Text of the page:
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Comment on should you write off the Hold Back when selling your accounts
November 24, 2022
Comment on should you write off the Hold Back when selling your accounts from article on November 14, 2022
          A deal that I was part of had a provision for the seller. For each account lost over the hold back period if two new accounts were added these would wash. I provided incentive for the seller to keep adding accounts during the hold back period.
          Here’s how it customarily works.  Before explaining it let me assure you that there are any number of ways to structure the “hold back” and the rest of your deal; the imagination of lawyers who don’t know what they are doing or just trying to run the clock and show you how smart they are, knows no bounds.  So, be assured, there are loads of ways to structure and word the deal [the contract for the deal].  But, here’s what I believe is the customary [and sane] way to do it.
          If buyer is paying a respectable and market price for the accounts, expressed as a multiple of the RMR, then expect the seller to have to guarantee the accounts, usually for 12 months.  This is the attrition guarantee.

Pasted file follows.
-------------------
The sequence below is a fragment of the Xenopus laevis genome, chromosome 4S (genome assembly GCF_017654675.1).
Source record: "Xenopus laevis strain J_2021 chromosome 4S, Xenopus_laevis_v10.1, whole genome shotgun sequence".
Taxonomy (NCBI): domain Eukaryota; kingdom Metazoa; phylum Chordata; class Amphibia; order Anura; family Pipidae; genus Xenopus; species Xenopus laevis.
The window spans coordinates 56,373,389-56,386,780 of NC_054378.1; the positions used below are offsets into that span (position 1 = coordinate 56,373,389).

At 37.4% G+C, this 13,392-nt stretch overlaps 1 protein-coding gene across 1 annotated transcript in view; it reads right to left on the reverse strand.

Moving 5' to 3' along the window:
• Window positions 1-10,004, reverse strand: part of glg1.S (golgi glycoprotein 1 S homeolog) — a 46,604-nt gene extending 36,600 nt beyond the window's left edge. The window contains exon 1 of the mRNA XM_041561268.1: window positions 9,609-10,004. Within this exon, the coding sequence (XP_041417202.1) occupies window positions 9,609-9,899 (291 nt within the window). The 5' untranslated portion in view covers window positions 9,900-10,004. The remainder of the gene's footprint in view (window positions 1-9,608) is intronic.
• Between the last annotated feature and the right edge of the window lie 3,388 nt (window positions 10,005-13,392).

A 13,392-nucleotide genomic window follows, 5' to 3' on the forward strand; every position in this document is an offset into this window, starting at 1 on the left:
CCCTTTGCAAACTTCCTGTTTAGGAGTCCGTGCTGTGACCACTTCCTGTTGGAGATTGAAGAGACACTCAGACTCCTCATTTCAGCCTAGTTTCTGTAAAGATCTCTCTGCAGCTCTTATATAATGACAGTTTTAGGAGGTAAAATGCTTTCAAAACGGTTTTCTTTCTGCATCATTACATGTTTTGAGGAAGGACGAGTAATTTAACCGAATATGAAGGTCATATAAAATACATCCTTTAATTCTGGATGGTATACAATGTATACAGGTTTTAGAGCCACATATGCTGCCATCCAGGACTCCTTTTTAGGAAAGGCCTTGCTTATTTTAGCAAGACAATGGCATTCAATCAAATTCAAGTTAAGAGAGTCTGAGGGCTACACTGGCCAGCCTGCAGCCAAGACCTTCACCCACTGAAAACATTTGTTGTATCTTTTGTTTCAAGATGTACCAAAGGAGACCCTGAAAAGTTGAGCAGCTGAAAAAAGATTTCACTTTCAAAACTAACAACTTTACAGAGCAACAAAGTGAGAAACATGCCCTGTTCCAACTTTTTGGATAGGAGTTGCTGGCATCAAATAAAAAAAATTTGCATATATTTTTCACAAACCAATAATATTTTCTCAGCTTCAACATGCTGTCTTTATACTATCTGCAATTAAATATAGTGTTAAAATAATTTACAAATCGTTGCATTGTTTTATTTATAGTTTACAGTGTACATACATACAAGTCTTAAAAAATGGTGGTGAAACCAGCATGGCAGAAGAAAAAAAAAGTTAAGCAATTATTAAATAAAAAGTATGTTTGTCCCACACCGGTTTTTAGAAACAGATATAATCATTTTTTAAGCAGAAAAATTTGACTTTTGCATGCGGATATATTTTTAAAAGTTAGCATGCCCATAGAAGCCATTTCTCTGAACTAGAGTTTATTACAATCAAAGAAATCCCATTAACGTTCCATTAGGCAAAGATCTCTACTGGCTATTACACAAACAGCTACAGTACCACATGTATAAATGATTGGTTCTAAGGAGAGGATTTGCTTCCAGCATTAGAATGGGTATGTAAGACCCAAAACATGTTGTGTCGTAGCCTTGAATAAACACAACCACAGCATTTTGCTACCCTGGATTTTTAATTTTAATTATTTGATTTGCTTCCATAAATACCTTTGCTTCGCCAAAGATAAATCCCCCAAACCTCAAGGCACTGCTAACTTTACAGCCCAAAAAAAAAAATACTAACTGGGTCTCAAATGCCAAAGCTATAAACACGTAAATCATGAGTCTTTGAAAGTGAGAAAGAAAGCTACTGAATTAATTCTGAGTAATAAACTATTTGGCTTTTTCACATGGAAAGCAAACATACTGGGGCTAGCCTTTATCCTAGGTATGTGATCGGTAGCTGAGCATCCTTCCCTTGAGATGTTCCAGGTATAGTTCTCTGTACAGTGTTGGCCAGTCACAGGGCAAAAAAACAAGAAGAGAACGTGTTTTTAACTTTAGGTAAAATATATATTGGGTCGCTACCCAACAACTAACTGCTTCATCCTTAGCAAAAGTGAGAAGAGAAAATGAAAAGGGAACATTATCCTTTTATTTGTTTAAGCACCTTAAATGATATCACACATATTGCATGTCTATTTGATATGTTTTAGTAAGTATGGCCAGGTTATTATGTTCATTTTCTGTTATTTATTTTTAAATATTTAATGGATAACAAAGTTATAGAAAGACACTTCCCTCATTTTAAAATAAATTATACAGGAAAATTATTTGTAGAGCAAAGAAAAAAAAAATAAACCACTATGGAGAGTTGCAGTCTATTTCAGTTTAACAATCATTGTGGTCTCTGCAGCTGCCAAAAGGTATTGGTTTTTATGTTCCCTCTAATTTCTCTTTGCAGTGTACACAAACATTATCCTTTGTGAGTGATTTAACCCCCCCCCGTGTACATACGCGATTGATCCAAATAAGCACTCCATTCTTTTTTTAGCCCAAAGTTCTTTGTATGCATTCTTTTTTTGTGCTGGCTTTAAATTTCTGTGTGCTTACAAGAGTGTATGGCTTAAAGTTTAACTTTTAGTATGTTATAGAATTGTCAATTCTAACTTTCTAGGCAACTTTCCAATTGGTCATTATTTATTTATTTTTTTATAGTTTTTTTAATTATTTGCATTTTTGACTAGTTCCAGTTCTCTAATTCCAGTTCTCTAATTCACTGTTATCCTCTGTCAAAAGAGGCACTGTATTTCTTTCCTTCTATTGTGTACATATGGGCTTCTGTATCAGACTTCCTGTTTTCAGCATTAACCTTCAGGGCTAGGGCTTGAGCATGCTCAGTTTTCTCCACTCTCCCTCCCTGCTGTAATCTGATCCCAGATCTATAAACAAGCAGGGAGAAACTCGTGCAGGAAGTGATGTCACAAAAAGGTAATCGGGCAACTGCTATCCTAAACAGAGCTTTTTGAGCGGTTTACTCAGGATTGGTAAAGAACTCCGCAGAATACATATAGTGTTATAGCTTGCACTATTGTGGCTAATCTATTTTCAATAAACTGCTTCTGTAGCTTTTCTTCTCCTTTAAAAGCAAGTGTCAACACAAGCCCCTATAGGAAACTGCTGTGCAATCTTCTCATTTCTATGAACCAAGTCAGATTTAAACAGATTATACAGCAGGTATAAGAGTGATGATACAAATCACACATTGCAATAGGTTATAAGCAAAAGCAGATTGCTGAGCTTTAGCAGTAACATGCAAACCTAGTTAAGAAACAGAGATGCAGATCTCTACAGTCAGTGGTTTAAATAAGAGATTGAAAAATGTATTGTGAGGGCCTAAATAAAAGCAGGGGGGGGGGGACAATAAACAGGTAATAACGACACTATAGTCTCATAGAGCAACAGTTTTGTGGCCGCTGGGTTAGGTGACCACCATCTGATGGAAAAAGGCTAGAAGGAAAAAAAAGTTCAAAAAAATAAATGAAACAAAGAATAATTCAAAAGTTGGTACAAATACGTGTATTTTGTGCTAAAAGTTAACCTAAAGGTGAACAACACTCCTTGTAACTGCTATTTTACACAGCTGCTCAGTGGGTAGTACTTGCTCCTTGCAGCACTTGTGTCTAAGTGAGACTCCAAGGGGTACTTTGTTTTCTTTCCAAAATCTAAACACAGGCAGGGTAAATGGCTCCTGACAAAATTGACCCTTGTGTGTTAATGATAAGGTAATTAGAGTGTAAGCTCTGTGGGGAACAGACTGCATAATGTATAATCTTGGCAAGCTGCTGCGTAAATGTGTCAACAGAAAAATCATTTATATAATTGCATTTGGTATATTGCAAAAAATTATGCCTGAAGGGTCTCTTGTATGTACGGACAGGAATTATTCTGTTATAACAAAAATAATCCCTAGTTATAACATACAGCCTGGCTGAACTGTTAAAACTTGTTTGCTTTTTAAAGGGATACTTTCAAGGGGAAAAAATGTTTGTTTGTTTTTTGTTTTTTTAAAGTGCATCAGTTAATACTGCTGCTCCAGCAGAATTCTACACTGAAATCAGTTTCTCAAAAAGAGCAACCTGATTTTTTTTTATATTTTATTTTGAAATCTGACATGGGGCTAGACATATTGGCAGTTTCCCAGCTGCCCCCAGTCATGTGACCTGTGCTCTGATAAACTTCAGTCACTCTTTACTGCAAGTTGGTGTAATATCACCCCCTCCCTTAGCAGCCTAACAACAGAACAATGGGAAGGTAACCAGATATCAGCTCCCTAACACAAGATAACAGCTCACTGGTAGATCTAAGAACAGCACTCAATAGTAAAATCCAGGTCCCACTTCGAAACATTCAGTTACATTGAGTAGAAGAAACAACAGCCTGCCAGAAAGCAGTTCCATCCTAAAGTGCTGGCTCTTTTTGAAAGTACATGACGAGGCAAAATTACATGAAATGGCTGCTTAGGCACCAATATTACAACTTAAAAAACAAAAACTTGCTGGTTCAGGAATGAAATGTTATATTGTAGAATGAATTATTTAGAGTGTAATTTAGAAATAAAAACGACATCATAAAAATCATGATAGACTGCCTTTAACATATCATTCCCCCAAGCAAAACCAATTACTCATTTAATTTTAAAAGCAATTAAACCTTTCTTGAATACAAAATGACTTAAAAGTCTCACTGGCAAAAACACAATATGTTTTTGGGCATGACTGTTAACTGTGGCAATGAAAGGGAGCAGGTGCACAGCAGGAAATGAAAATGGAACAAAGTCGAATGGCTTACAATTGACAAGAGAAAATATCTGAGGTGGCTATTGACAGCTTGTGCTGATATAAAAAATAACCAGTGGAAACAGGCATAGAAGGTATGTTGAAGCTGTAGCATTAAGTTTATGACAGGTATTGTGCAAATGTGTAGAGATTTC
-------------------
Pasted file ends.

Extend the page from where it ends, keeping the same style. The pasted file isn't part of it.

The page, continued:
When the seller is remaining in business and accumulating new accounts the buy-sell contract can give the seller the option of replacing accounts lost during the guarantee period.  There would generally be conditions imposed on the replacement accounts which I won’t get into here. 
          If the seller is not continuing in business then unless the seller is working for the buyer, the seller won’t have access to new accounts to be used as a replacement. 
          The seller’s guarantee for the accounts is typically secured by collateral in the form of part of the purchase price held back and not paid by the buyer at time of the closing, hence the terminology, Hold Back.  Accounts lost during the guarantee period will reduce the final payment of the purchase price.
          This all seems simply enough, and it is.  However, the contract language gets convoluted and screwed up more times than I care to remember.
          Do yourself a favor; if selling or buying engage and rely on K&K.  Give me a call before the other side of the deal does. 

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Ken Kirschenbaum,Esq
Kirschenbaum & Kirschenbaum PC
Attorneys at Law
200 Garden City Plaza
Garden City, NY 11530
516 747 6700 x 301